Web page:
Why is it clear God wants to be in relationship with us, with humanity? John claims the place God starts with this relationship is what is commonly called forgiveness. We are forgiven before we do anything, before we have done anything. Further, we do not have to do anything to be forgiven. This is often called God’s unconditional love.

Put another way, because of this relationship between God and humanity— and this is what any solid relationship is or at least should be based on— God starts with a premise: we are trusted. We are trusted with each other’s being, trusted to love one another, trusted to be stewards of the world God created.

John also says we are invited to what is commonly called repentance. As I have often said before, repentance is not about remorse, not about feeling sorry. Repentance means turning toward God, walking in the ways of God, living life to its fullest, living life as God would have us live, living life filled with hope, peace, love and joy.

So, when we hear this proclamation about repentance and forgiveness these are not what popular culture says they are about, what I’ve just outlined. That brings me back to the juxtaposition with which the writer of Luke presents us in laying out the context.

Luke asks who is in charge of society? Who runs the world. Luke then holds up the power brokers and contrasts that with those who are outcast. (Slight pause.)

I think this is a given. Those who are in control— or rather those who think they are in control— are generally comfortable inside the box.

Those in control tend to use bywords and we have all heard from time to time. Don’t make waves. Don’t upset the apple cart. Include only those who are just like us. That is, my friends, clearly inside the box thinking. (Slight pause.)

What is outside the box thinking? Everyone counts. All people are included. Go ahead— eat the apples off the cart. Let’s splash some water— waves can be fun.

And yes, doing new and different, working outside the box means taking risks. But my experience says the only way to fail is to refuse to take risks.

What’s my experience? You remember I mentioned that five church cooperative where served as an Associate Pastor? These were poor churches in a very rural area. End to end the cooperative spanned 40 miles.

But they thought outside the box, took a risk. Each church had its own budget. Then together they formed a separate budget. With that unified budget, they had the where-with-all not to have just one pastor but two. Now, that’s thinking outside the box.

This is also to say the preaching of the Baptizer is not about any kind of ethereal, pie in the sky stuff. Turning toward God needs to be real, practical, substantive and risky.

Perhaps that’s why so many have a hard time with repentance, turning toward God. How much of a hard time do people have with repentance? They turn it into something it is not.

As I said, repentance is not about remorse, not about feeling sorry. But that’s what people turn repentance into.

And forgivingness? As I said, we are forgiven before we do anything. And we do not have to do anything. But people are uncomfortable with free gifts. Don’t we owe God something for this gift? No, we do not. (Slight pause.)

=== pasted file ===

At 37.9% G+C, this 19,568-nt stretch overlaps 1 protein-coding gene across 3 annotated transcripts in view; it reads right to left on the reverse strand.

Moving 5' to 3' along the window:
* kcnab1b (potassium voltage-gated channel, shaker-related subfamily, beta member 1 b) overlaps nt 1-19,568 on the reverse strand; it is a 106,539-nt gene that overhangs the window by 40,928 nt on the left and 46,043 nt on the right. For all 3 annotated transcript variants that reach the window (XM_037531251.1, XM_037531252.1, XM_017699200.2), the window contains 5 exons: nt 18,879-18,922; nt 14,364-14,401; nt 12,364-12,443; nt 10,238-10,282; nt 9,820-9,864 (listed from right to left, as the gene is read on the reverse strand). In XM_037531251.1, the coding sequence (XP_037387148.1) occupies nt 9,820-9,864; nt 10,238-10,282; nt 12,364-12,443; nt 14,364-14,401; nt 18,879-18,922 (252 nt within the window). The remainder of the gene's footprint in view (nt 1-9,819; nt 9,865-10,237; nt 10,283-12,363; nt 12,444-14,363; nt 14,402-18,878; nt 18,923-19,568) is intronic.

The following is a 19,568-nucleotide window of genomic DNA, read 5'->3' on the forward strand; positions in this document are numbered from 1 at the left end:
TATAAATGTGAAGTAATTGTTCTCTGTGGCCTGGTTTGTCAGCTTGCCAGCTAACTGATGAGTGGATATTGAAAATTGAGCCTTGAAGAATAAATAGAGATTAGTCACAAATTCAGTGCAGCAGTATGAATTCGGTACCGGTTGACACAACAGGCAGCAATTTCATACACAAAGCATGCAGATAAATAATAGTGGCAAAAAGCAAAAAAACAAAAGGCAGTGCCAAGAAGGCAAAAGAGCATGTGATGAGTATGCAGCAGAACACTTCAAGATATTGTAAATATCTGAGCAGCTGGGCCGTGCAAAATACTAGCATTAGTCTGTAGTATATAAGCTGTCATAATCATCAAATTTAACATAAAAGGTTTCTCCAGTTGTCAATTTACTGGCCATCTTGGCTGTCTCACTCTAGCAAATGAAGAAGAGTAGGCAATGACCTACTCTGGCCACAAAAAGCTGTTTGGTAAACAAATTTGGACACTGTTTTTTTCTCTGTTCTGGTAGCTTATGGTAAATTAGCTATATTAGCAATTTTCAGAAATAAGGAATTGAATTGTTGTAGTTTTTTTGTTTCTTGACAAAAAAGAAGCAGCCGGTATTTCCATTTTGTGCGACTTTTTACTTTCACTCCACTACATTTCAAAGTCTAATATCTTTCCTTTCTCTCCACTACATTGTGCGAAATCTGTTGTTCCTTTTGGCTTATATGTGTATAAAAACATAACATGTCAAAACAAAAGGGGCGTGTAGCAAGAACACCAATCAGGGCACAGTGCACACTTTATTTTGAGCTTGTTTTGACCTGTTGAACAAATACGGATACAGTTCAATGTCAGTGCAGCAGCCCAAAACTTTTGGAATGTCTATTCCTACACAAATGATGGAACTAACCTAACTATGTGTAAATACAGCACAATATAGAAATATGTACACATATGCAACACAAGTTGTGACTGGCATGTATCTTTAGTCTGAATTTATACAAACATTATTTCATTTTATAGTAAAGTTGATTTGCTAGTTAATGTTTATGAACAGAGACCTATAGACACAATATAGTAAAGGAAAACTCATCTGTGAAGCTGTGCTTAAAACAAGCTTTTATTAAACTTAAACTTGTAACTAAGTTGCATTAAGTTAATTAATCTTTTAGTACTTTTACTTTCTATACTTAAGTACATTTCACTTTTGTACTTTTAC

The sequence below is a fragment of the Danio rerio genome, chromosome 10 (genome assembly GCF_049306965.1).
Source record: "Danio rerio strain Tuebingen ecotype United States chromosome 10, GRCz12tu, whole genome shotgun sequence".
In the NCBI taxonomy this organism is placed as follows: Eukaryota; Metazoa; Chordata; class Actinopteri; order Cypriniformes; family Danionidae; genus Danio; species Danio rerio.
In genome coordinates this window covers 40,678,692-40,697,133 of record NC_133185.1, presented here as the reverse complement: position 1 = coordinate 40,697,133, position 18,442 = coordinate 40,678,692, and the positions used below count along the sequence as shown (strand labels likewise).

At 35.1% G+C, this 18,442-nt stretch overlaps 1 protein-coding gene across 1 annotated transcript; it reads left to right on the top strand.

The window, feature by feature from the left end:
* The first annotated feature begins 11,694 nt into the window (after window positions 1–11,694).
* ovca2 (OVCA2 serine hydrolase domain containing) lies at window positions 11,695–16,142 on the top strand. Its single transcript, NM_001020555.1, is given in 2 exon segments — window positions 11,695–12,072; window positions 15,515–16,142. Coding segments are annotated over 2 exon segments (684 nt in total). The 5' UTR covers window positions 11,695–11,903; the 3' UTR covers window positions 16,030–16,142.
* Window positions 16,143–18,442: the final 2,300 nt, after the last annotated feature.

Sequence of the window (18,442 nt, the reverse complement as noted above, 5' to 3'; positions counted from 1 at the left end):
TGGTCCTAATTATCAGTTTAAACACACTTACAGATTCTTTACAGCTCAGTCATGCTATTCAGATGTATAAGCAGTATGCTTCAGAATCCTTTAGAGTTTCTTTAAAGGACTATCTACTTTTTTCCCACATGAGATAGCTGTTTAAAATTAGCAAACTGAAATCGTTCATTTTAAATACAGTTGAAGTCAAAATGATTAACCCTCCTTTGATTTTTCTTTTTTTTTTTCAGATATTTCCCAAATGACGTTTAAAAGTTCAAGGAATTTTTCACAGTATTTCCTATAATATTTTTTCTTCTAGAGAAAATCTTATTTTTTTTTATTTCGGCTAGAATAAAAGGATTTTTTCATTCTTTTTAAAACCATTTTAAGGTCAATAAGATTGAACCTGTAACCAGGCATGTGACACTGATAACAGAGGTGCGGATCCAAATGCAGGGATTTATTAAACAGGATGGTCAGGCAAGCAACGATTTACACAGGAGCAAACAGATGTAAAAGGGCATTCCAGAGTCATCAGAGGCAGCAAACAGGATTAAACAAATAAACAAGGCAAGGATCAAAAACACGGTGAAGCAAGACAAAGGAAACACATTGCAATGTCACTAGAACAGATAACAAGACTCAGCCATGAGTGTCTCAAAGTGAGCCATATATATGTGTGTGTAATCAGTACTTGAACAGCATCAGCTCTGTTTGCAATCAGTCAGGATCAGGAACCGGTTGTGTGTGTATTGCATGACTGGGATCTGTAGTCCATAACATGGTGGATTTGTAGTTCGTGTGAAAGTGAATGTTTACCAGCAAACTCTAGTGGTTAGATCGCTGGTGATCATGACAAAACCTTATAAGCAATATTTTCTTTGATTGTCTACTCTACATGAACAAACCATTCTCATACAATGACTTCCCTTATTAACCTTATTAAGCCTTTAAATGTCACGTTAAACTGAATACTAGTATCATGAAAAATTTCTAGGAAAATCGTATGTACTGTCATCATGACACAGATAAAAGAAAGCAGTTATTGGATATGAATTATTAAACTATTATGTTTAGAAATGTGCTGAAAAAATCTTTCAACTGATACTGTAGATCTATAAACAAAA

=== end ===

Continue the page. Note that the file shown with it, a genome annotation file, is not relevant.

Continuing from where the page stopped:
So, this is the Sunday of Advent when we celebrate peace. Biblical peace is not the absence of conflict. Biblical peace means the truth of the real presence of God. Biblical peace means the real presence of God is with us.

And yes, that’s what Christmas is really about: God is with us. And that very idea that God is with us— that make really makes people really, really uncomfortable.

How do I know that? Do me a favor. Go shopping and you see displays of trees, lights, ornaments, electronics, cookware— you name it. But let me know if you see any signs which say, “God is with us.” No one out there has seen that in the supermarkets, in the box-stores. (Slight pause.)

So, let us celebrate Advent with hope, peace, love and joy. Hope, peace, love and joy can be found when we realize the real risk we take in our life is to ignore that God with us and that God is present to us. Of course, that God with us and present to us is the message of the Baptizer. It is the message of Advent. It is the message of Christmas. God is with us. Amen.

United Church of Christ, First Congregational, Norwich, NY

ENDPIECE: It is the practice of the Pastor to speak after the Closing Hymn, but before the Choral Response and Benediction. This is an précis of what was said: “Secular culture makes every effort it can to take over church culture. After all, secular culture turns the birth of the Messiah, the in-breaking of God, into a buying spree while at the same time claiming there is a war on Christmas. Whose staffing that war? The buyers? After all, when we the last time instead you heard somebody say ‘Have a blessed Advent filled with all the hope, peace, love and joy remembering that God is present to us’?”

BENEDICTION: Let us be present to one another as we go from this place. Let us share our gifts, our hopes, our memories, our pain and our joy. Let us go in joy for God knows every fiber of our being. Let us go in hope for God reveals to us, daily, that we are a part of God’s new creation. Let us go in love, for we rest assured, by Christ, Jesus, that the love of God is steadfast. Let us go in peace for God is with us. Amen.